This is such an important protest, I wish I could go but I can't make it, for a booking form and more information and flyers, then email blockawe@yahoo.co.uk

Monday, 1 September 2008

Prossy Kakooza

Prossy is a 26 year old women seeking asylum in the UK, after having to flee her home country (Uganda) due to a series of serious assaults, including sexual assaults, due to her being a lesbian. Her initial asylum claim was refused as the home office did not consider her risk to be serious enough for her to stay, despite the fact that she can be imprisoned for her sexuality in Uganda, and her further serious risk of violent attack.

Prossy will be renewing her claim before the Asylum Tribunal very soon, so its very important that we show support to her at the moment. There is a facebook group here
and an i-petition here. To hear more about her story go here

My prayers go out to Prossy, it would be disgusting for the government to send her, and the others like her who have claimed asylum on grounds of sexuality in the last few years (and often been refused), home.

Wednesday, 27 August 2008

Paula in Bolivia

As some of you know and some of you don't, my twinny Paula is going to Bolivia for nine months to speak Spanish and work with street children. If you're interested in keeping up to date with what she's doing then her blog is Bolivian Blogging

Tuesday, 26 August 2008

The Comfort Women - take action

During the Second World War the Japanese forced thousands of women from Korea, the Phillipines and other countries into sexual slavery. These women were repeatedly raped and subject to enormous amounts of human rights abuses. Many of these women are still suffering from this trauma, but increasingly many are bravely coming forward and telling their stories in the fight for justice.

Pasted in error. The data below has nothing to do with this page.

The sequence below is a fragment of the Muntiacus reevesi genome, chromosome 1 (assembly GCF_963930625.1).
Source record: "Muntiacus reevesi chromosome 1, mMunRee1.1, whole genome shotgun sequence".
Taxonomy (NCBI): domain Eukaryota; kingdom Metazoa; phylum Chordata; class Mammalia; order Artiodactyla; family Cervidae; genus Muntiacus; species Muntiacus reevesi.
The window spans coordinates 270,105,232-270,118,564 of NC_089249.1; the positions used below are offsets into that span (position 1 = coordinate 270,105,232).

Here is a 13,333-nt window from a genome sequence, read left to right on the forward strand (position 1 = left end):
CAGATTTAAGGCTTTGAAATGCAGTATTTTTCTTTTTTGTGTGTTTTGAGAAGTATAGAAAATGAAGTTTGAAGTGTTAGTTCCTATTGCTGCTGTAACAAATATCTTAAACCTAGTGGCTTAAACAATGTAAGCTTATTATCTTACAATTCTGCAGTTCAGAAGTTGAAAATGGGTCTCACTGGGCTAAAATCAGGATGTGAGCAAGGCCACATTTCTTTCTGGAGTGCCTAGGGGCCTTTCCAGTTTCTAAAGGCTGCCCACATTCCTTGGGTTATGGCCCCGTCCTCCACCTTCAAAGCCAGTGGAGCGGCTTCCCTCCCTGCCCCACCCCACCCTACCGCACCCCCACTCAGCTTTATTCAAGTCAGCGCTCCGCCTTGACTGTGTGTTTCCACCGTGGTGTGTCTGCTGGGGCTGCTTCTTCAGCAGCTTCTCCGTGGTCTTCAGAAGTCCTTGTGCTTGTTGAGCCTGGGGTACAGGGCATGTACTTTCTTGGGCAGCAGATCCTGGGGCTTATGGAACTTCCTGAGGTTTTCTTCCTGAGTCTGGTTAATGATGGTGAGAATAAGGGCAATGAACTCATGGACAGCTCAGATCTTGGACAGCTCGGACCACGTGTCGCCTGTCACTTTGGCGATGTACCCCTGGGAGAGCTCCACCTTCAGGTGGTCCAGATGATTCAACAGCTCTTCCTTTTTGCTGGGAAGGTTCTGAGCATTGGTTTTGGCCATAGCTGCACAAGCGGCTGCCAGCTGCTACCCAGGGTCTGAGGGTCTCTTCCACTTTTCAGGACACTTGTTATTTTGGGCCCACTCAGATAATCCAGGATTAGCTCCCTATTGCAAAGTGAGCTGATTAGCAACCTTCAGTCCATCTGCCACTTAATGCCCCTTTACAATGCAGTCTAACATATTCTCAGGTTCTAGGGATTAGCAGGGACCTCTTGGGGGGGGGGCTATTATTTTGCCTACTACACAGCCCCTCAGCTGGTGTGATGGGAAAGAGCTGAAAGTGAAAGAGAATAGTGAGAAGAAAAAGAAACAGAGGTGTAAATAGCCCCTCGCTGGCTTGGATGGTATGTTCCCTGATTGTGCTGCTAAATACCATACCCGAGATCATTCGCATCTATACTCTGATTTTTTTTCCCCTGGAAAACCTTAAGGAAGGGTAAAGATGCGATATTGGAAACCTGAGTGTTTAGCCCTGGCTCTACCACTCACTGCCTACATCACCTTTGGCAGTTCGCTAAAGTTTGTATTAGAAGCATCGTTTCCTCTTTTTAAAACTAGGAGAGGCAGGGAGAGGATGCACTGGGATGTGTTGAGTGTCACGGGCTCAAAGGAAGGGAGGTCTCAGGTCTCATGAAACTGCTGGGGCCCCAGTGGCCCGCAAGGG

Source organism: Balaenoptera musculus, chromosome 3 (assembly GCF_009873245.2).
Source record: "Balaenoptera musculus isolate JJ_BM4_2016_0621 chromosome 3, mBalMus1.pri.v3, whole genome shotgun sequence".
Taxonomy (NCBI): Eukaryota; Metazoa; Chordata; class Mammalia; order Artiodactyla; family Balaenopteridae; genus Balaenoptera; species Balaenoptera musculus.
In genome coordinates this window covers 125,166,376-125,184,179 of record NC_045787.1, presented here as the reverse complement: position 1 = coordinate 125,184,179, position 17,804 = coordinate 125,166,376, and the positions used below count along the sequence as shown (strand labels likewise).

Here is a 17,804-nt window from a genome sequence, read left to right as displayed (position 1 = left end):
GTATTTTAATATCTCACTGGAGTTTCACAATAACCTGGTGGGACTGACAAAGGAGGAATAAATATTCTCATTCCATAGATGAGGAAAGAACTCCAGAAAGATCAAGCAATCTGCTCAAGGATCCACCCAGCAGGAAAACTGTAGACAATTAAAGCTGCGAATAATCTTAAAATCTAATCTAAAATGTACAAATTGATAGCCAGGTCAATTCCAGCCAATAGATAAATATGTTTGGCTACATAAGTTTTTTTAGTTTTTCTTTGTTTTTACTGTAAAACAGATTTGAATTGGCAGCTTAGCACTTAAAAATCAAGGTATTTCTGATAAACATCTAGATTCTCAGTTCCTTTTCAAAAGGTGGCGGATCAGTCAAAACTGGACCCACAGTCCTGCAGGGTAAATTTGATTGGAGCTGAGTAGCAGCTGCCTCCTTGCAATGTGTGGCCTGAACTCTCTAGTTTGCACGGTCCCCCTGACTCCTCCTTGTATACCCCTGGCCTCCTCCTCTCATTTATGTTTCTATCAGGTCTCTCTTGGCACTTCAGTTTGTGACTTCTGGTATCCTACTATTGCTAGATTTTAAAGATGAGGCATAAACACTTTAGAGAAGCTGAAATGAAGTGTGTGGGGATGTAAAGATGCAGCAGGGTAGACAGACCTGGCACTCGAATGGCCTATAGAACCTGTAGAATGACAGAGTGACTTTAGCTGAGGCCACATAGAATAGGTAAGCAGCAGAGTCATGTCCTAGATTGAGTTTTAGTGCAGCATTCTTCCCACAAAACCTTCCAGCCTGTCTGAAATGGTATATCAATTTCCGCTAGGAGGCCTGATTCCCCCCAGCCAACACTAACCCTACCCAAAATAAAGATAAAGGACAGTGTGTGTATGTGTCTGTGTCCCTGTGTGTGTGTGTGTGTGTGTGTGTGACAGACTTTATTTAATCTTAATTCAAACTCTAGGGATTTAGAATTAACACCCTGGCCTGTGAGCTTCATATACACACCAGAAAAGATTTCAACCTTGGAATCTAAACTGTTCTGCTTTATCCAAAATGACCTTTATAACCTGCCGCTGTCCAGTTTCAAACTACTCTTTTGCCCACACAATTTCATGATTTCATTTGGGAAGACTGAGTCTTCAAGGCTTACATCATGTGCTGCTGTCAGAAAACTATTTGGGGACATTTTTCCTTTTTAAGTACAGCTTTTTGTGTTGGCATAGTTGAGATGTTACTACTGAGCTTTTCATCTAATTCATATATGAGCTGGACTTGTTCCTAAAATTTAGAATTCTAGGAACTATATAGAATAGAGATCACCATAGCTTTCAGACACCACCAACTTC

Japan has still not apologised for these horrific atrocities. Like I've said in earlier posts, apologising can seem almost meaningless, but actually I believe apologising is the first step towards real change, justice, and healing. No one person was responsible for this, those who abducted the women, those who raped them, those who authorised it, and those who simply did nothing, all have a share of the blame. This, like so many others, is the crime of a nation (probably nations) as well as individuals.

I believe that an apology from Japan, followed by real compensation for the women still living, and an acknowledgment that the attitudes to women that led to these abuses still exist and need to change are essential. (I think what I just said could be described as repentence, acknowledging the sin but going further than that and creating real change).

Several nations have called for Japan to officially apologise, including the USA, the Netherlands, Canada and the European Parliment. Amnesty International are currently calling for the Phillipines to join these nations in requesting repentance. particularly significant given how many Fillipino women were comfort women. You can take action to support this campaign here